Website Feedback Button
Fish and Game Home

Alaska Department of Fish and Game


Secondary Site Navigation



Editor:
Riley Woodford

1255 West 8th St.
Juneau, AK 99801
(907) 465-4256

Questions or comments:
Wildlife News Info

To subscribe contact:
AWN Subscriptions

To unsubscribe:
Unsubscribe


Alaska Fish & Wildlife News
February 2005

Sea Lion Marks Reveal Birthplace
Nine Rookeries Indicated by Letter

By Riley Woodford
photo

About 3,600 Steller sea lions in Alaska have been marked with a letter and number combination over the past ten years, enabling biologists to identify individual animals. The letter indicates the rookery where the pup was born. For example, F551 is a male sea lion, born in June 1994 and marked as a pup at his birthplace, Forrester Island. He has been seen repeatedly at a haulout on the outer coast of Chichagof Island, and has been sighted as far west as Marmot Island, near Kodiak.

Below is a list of the letter codes identifying sea lions’ birthplaces.

Southeast Alaska (Eastern stock)
F – Forrester Island complex, west of Dall Island, near the U.S.-Canada border
V – Graves Rock, near Cape Spencer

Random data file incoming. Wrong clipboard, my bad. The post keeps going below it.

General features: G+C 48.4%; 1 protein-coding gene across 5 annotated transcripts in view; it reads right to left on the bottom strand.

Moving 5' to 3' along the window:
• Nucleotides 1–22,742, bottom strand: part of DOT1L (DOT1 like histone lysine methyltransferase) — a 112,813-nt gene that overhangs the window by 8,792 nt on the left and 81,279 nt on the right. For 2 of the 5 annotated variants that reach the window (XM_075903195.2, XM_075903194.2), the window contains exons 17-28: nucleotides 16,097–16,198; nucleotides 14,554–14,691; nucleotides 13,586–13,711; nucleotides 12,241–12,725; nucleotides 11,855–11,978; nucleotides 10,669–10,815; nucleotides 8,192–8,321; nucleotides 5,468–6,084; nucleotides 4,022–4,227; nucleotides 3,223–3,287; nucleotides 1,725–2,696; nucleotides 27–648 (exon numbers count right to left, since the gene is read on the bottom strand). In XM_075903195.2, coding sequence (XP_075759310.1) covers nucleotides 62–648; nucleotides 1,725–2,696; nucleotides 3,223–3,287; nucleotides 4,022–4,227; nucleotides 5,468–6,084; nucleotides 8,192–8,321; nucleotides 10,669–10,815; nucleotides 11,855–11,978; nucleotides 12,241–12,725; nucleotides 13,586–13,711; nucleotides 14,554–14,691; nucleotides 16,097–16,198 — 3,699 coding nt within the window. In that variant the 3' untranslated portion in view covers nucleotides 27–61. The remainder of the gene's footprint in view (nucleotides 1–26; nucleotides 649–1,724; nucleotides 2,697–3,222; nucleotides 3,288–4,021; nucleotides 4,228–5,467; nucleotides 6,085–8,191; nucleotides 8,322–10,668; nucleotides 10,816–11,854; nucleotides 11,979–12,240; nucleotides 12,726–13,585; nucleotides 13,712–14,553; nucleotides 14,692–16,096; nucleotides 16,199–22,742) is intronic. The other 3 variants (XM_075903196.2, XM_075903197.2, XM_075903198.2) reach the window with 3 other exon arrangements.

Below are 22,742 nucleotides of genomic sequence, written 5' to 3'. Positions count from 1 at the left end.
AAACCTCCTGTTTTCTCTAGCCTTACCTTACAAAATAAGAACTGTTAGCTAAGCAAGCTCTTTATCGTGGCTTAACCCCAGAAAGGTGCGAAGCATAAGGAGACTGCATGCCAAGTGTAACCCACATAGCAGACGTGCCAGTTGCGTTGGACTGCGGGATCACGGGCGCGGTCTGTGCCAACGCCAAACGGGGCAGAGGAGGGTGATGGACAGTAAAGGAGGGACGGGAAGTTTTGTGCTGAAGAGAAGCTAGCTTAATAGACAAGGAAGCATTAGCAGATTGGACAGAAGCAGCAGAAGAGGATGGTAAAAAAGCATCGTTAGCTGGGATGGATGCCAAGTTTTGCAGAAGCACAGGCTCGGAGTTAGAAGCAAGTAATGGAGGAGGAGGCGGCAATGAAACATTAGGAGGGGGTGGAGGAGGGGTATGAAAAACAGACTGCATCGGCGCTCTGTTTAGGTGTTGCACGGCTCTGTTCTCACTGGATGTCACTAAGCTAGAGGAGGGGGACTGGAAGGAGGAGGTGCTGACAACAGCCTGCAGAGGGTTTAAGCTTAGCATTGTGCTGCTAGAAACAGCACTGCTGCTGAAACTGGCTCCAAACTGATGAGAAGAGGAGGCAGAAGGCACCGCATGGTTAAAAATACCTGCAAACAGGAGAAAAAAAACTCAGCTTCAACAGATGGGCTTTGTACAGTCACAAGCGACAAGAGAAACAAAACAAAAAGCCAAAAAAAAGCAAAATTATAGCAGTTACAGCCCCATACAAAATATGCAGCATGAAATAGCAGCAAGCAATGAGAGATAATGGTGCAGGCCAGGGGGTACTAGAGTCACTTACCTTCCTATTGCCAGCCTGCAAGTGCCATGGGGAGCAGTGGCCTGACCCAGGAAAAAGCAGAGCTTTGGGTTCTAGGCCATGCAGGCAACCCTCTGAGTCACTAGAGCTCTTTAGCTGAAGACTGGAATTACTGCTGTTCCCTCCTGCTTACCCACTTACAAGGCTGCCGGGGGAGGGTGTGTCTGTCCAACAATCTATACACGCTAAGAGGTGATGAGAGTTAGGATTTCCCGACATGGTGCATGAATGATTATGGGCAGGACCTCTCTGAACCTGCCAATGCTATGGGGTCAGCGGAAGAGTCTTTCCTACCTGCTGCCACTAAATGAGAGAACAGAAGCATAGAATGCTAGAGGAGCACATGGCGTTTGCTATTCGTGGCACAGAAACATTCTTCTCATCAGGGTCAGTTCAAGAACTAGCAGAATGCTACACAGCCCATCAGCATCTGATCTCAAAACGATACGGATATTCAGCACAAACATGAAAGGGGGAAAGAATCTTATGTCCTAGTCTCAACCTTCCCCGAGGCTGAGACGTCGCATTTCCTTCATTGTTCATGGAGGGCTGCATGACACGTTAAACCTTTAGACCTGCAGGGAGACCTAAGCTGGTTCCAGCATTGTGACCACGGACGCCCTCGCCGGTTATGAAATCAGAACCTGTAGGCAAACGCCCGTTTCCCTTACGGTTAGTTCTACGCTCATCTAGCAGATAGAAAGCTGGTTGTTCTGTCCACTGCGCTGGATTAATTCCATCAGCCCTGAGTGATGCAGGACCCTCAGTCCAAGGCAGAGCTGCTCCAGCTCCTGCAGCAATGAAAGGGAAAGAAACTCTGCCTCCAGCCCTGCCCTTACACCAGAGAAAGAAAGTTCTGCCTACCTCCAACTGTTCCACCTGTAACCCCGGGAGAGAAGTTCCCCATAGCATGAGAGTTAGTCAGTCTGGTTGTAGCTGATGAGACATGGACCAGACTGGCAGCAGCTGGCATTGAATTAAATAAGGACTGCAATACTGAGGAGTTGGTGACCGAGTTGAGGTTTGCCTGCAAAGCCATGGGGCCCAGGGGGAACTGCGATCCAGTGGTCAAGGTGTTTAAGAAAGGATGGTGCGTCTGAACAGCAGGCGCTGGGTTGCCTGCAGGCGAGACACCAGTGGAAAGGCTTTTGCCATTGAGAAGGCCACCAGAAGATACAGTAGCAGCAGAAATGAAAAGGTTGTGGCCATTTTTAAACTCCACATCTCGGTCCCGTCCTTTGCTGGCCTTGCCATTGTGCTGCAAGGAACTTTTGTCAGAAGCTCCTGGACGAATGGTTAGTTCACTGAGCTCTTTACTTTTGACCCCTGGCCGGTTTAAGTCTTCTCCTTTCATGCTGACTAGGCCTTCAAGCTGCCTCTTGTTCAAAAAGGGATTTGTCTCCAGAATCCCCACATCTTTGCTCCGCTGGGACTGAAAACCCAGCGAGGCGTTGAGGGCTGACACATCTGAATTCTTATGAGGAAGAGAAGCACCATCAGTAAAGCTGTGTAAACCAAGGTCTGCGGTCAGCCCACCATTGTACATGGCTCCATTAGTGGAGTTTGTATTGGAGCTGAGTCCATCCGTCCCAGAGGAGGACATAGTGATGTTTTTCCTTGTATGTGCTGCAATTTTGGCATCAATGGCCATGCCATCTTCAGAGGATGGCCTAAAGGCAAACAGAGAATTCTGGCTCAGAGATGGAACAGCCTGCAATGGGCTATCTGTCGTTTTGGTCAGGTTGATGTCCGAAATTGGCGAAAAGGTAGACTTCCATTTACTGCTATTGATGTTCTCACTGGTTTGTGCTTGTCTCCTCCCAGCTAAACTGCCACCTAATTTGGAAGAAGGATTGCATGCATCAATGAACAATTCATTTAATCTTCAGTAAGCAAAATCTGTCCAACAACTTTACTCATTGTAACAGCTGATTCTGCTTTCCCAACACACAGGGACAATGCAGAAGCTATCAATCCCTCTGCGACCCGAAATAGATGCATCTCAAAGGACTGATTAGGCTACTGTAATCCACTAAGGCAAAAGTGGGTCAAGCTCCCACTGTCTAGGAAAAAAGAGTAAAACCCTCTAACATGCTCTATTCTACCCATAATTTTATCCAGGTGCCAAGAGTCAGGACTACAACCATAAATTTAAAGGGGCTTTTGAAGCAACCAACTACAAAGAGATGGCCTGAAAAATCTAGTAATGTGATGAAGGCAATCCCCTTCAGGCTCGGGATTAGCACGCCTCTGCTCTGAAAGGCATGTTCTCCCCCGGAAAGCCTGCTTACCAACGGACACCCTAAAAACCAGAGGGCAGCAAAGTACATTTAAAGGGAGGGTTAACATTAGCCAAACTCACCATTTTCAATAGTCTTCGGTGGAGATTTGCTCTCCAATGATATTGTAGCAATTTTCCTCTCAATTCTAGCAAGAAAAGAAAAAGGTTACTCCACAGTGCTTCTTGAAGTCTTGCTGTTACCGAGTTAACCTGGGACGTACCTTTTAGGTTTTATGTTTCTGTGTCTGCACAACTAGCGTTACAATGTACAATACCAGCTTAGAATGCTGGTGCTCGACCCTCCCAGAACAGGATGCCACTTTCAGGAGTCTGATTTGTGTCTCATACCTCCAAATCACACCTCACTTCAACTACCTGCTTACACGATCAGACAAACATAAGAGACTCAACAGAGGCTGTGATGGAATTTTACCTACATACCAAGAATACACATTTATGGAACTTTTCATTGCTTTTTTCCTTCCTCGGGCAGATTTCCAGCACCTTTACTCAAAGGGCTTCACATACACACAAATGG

W – White Sisters, near White Sulphur Hot Springs (Chichagof Island)
H – Hazy Island, near the entrance to Chatham Strait

Western Alaska (Western stock)
X – Sugarloaf Island, between Kodiak Island and the Kenai Peninsula
T – Marmot Island, northeast of Kodiak Island
J – Seal Rocks, just outside Prince William Sound
E – Fish Island, just outside Prince William Sound
A – Ugamak Island, in the Eastern Aleutians

= (equal sign) In addition, biologists have captured and released about 375 juvenile sea lions from both the eastern and western stocks to collect genetic and physiological data. Some of these animals have been equipped with tracking and data collection instruments. Because their natal rookeries are unknown, these animals are given a number preceded by an equal sign.

Biologists in the Pacific Northwest are also marking Steller sea lions at several sites along the Oregon and Washington coasts. Russian scientists are marking animals at various sites on the Kamchatka Peninsula and on the Commander Islands, which are between the Western Aleutians and the Kamchatka Peninsula. These are marked with Cyrillic (Russian) letters.


Subscribe to Fish and Wildlife News to receive a monthly notice about the new issue and the articles.

Please take a moment to help us improve your experience at the ADF&G website.
How did you arrive at our website?
Why did you visit our website today?
Did you find what you were looking for?
How easy or hard was it to find?
Very Easy Very Hard
Please provide any other comments or suggestions about your experience on the ADF&G website.

Having Trouble with this form?